On a Non-Native English Speaker’s Creative Journey to Authenticity
Dariel Suarez Considers Language is a Vehicle for Culture
As an undergraduate creative writing student, one piece of feedback kept appearing on the margin of my stories: awkward phrasing. Red markings littered my pages, arrows pointing every which way, words circled or crossed out, re-written passages squeezed between lines. As a result, I began to obsess over language. I read contemporary fiction by American-born writers, particularly those known for their stylistic prowess. I pilfered and repurposed any metaphor or descriptive passage I found appealing. I made and frequently updated lists of words to use in my stories. I carried a modern thesaurus and dictionary everywhere and actively avoided the kind of outdated language found in classic literature—you know, the one that had gotten me into writing in the first place.
After three years of this and getting into an MFA program, the feedback remained: your phrasing is awkward. By then, I’d developed a bit of a complex. When asked about my biggest area of weakness, my fixed answer became “language.” It wasn’t a huge confidence boost to admit this. The whole enterprise of being a good writer, it seemed to me, hinged on that very thing: your ability to successfully string just the right words together. I tried camouflaging my insecurities by claiming that conflict and plot were more important. Secretly, though, I felt profound envy for the writers who seemed naturally gifted at wielding evocatively inventive sentences at every turn.
Then, during workshop one night, a professor praised the supposed awkwardness of my style as something worthy of embrace. “Nurture it as your own,” he said after class. Suddenly, I realized what lay at the heart of my struggle. I was aiming to please an audience whose native language and cultural experience were fundamentally different from mine. No matter how much I tried, the result would be artificial, clunky, detached from the reality and sensibility driving my fiction.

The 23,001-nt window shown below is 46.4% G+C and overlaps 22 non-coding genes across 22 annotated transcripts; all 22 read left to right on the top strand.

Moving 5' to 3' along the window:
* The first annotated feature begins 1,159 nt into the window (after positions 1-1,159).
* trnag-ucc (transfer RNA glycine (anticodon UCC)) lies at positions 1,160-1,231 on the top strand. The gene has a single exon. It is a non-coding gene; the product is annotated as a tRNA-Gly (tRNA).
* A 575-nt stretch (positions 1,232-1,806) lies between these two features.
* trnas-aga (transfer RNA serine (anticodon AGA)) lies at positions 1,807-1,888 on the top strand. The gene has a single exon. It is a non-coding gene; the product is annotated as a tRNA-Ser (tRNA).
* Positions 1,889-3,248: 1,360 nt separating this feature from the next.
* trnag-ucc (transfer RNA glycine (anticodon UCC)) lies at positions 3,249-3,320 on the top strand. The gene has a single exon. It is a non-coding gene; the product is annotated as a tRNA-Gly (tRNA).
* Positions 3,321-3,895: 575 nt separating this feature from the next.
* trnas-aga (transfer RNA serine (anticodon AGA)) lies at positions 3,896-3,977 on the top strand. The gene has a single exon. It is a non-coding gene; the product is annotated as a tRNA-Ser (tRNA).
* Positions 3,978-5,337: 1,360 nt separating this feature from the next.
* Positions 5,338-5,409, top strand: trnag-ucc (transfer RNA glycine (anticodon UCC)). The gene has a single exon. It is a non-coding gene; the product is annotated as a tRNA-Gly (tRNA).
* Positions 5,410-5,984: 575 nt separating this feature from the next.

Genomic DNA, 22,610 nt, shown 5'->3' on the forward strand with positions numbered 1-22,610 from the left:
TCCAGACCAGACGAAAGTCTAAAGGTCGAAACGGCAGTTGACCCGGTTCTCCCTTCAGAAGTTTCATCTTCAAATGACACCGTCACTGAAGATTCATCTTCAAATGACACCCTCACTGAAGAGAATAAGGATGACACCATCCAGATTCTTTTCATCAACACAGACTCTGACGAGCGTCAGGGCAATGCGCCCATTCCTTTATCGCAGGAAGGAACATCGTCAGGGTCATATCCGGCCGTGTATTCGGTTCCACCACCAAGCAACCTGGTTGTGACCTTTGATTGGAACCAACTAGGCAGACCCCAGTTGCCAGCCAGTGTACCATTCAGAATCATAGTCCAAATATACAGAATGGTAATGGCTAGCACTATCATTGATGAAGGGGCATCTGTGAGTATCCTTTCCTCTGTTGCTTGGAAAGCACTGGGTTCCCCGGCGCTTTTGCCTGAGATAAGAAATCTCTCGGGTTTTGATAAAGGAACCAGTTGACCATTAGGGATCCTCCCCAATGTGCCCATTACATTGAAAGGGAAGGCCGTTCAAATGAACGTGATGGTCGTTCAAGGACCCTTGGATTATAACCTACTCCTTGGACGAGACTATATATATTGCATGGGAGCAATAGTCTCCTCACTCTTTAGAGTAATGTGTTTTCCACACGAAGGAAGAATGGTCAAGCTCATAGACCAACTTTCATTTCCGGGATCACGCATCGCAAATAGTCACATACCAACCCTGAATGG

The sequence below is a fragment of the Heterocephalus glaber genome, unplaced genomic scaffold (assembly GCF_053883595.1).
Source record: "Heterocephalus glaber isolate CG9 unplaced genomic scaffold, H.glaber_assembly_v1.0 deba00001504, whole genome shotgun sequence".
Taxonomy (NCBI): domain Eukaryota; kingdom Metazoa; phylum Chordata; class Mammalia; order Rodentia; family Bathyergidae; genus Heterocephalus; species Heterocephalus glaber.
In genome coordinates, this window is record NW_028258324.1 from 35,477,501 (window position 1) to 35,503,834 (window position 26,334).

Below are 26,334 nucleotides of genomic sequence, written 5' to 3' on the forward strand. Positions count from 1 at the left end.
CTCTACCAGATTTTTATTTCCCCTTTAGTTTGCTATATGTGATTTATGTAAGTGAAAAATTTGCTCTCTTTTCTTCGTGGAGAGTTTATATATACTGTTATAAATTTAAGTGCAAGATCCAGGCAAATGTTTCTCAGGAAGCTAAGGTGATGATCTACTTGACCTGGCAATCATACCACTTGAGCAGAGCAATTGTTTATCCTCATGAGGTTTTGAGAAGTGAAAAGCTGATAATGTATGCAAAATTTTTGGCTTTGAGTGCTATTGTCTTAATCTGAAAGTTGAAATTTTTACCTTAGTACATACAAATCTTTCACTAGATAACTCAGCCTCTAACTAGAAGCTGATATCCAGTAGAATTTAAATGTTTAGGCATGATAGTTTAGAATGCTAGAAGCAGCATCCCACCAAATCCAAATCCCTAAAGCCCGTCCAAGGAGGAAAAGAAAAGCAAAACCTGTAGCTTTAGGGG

I didn’t learn to speak English until I was 15 years old. The authors whose books led me to write were Latin American and Russian. My stories were set in Cuba, where I grew up. In essence, my writing was an act of literal and cultural translation. A new path opened for me the instant I recognized this. I began to incessantly read contemporary works in translation. I rediscovered the sort of global literature that had inspired me to draft my first few stories. I found authors from South Africa, Nigeria, Colombia, Mexico, Argentina, China, and Korea who were engaging with place the way I wished to—with uncompromising authenticity. Their style, or that of their translators, would’ve been tagged as awkward in my classes.
Following the completion of my MFA, I committed to two projects: a story collection and a novel, both set in Cuba. My language, I decided, would remain “awkward.” Which, in practice, simply meant I would prioritize the cultural authenticity and idiosyncrasy of my characters over any American reader. Immediately, I experienced a level of freedom and confidence I hadn’t felt before.
At the same time, a new set of obstacles appeared. How could I remain true to a people and culture in a language that wasn’t theirs? What would I do when something was untranslatable? How much Spanish should there be in the writing? To what extent would I be willing to compromise for the sake of clarity or familiarity, especially at key moments in the story? The incessant wrestling with these questions could have a detrimental or even stifling effect if the answers weren’t clear.
Thus, I established a set of craft parameters I use to this day. The first is to use Spanish whenever a word or phrase would be severely undermined by translation. For instance, certain idiosyncratic Cuban expressions just wouldn’t have the same impact in English.We have to challenge our audience and not just pander to them.
“!Carajo!” “Me cago en diez,” “Tremenda muela,” “Tírame un cabo”: there’s no way to translate these without losing the essence of the original. Therefore, if I choose to include them, instead of offering an immediate translation, I focus on placement and rely on the context and tone of the narrative for the reader to get what’s necessary.